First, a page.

11 Things to Know Before Visiting Chiang Mai
1. CHIANG MAI IS NOT A SLEEPY HILLSIDE VILLAGE
Chiang Mai is Thailand's largest urban area outside of Bangkok. It's a relaxing ancient city at the foot of beautiful mountains, but also a modern tourist destination complete with five-star shopping, dining and lodging. For this reason, Chiang Mai will satisfy city lovers and nature enthusiasts.
2. DON'T DRESS LIKE YOU'RE AT THE BEACH
The north of Thailand is more conservative and reserved than Bangkok, the islands, and beaches down south. Try to always cover your shoulders and come prepared for some chilly nights in winter and sudden downpours in summer. Swimming attire is generally seen as disrespectful, especially at religious sites.
3. ALWAYS NEGOTIATE BEFORE HOPPING INTO A TUK TUK
You can't visit Thailand or Chiang Mai without riding in a tuk tuk, named after the sputtering sound of its engine. To avoid being overcharged, be sure that you know the appropriate price to pay before getting into one. Short rides (1-2km) around the city should cost around b60 and longer rides (3-5km) across the city b120. If you aren't clear on the price before you reach the destination, the driver will insist on double. Be firm, or wave down the next tuk tuk, there are hundreds.
4. LOVE ELEPHANTS? GIVE ONE A BATH!
If you want to appreciate an elephant up-close, please know that riding on one can result in spinal injuries to the animal. Just outside of the city limits, Elephant Jungle Sanctuary and Elephant Nature Park offer visitors a more responsible approach to getting personal with these gentle, beautiful creatures.
5. DON'T HESITATE! SLURP DOWN SOME KHAO SOI
If every Asian region has a signature dish, then Khao Soi represents northern Thailand. A potent broth of curry, coconut and spices, served with egg noodles and sprinkled with your choice of mustard greens, shallots, lime, and ground chilies on the side. It's the perfect wake-up call.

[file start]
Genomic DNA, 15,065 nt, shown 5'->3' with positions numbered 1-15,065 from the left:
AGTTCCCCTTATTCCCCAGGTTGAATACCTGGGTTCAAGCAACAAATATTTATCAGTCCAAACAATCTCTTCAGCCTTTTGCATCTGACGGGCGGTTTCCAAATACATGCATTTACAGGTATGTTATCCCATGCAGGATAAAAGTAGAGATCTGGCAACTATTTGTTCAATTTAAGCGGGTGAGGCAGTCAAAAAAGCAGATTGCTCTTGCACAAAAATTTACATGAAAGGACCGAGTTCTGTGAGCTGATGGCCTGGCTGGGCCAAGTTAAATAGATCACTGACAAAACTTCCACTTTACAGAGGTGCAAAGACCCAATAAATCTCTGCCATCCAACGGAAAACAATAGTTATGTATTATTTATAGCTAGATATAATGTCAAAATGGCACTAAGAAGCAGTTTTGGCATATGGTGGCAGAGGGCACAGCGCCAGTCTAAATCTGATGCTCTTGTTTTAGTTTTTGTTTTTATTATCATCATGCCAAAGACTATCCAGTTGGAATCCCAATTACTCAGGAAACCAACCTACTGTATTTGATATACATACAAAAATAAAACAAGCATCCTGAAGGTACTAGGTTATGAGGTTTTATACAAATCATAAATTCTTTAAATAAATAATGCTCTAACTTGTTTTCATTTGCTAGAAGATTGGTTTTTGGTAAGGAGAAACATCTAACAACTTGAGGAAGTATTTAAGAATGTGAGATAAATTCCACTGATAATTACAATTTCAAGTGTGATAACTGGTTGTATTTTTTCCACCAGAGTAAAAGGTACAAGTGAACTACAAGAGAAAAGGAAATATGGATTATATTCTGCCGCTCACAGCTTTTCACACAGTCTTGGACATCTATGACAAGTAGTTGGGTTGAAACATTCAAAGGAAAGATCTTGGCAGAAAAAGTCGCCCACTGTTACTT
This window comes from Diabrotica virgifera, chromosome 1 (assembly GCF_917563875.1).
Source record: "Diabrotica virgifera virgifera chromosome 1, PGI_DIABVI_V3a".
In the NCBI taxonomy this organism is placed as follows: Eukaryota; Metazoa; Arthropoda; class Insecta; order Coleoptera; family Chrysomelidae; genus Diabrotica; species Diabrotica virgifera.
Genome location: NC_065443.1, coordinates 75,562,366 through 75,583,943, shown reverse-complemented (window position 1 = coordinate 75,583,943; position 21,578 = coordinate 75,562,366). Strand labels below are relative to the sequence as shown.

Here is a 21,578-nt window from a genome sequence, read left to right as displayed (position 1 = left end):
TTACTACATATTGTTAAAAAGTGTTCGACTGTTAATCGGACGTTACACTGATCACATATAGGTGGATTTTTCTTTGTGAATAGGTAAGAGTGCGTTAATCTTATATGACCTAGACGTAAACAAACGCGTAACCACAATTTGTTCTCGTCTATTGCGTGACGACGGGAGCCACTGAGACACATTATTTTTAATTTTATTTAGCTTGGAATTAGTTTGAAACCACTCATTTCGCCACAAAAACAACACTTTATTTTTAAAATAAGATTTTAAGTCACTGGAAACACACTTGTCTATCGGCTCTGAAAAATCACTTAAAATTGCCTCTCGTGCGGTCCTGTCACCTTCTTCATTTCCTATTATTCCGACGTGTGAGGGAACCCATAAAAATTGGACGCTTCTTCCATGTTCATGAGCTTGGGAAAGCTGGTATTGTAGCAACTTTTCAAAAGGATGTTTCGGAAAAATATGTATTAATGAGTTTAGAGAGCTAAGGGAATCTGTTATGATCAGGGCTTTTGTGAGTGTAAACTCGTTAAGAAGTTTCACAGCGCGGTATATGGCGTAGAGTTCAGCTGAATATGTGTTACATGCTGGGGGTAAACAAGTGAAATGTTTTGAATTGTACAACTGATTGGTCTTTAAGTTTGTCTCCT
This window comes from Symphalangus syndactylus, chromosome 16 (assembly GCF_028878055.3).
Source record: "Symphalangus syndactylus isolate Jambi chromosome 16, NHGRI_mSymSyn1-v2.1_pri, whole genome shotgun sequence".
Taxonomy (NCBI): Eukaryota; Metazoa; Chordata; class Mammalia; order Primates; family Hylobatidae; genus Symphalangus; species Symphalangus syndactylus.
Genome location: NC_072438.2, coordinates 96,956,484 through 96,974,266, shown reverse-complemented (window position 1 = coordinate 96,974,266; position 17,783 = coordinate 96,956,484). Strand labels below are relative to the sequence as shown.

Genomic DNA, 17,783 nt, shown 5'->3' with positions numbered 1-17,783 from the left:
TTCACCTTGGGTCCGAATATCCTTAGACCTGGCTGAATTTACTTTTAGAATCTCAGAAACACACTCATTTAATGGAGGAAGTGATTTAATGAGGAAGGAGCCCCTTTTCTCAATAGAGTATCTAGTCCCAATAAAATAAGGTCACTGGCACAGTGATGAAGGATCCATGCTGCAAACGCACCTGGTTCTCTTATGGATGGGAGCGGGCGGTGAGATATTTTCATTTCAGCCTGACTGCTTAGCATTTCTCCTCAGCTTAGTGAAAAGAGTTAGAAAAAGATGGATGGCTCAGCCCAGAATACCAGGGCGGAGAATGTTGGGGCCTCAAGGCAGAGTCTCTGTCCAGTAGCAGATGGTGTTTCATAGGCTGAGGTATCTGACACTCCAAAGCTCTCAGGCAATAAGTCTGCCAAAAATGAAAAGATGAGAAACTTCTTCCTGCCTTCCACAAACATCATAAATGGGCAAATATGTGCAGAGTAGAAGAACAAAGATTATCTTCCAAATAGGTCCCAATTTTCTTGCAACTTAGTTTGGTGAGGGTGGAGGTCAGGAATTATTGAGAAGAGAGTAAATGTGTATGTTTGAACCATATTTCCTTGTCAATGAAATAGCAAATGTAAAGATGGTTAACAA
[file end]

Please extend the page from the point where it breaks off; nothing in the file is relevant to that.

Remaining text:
6. PLAN A ROAD TRIP
Chiang Mai is a great base from which to explore the surrounding green, undulating countryside. Don't miss the stunning Wat Phra Doi Suthep temple overlooking Chiang Mai from its location perched on a mountain 13km west of the Old City. Other great day trips include whitewater rafting, elephant nature parks, ziplining, cycle tours and rock climbing. But, before you drive...
7. GET YOUR INTERNATIONAL DRIVERS LICENSE BEFORE ARRIVING
Exploring Chiang Mai and its surroundings on motorbike or car is one of the great joys of traveling the city and region. However, driving without a license has additional risks in the case of fines, accidents or damages.
8. PEAK SEASON (NOVEMBER TO JANUARY) IS CHILLY; RAINY SEASON IS GREEN
Peak tourist season in Chiang Mai is November through January. The days are generally dry and mild and evenings chilly. Rainy season is May to October, peaking in August. Don't rule out visiting during rainy season, as there are fewer tourists and the rains often bring out lush emerald colors in the surrounding mountains.
9. THE OLD CITY IS IDEAL FOR SHORT VISITS, LONGER VISITORS MAY WANT TO STAY FURTHER OUT
If you've only got a few days in Chiang Mai, the Old City is the place to be: walkable, central, and the pickup point for many day trips and excursions. However, if you plan on staying longer, it's a good idea to move beyond the Old City and into a more “local” neighborhood to experience a more relaxed lifestyle. Renting an apartment is a great way to experience local life.
10. BIDET, MATE
Don't expect toilet paper in public restrooms. It's more common to see a bidet, a hand-held water spray provided in place of toilet paper. If you're too intimidated to use it, you should prepare by bringing your own tissue paper.
11. CRIME IS RARE, BUT BEWARE OF TRAFFIC
Follow these suggestions and precautions to have a safe and enjoyable trip in the “Rose of the North”!Use some extra caution with valuables in crowded places such as the night bazaar, but take comfort in the fact that violent crime is rare in Chiang Mai. Your #1 danger is traffic. Be sure to look right before crossing the road, as Thailand has “left hand traffic” that may be different from your home country. Never assume vehicle will stop for you, and raise/wave your hand as you cross a busy street.
Follow these suggestions and precautions to have a safe and enjoyable trip in the “Rose of the North”!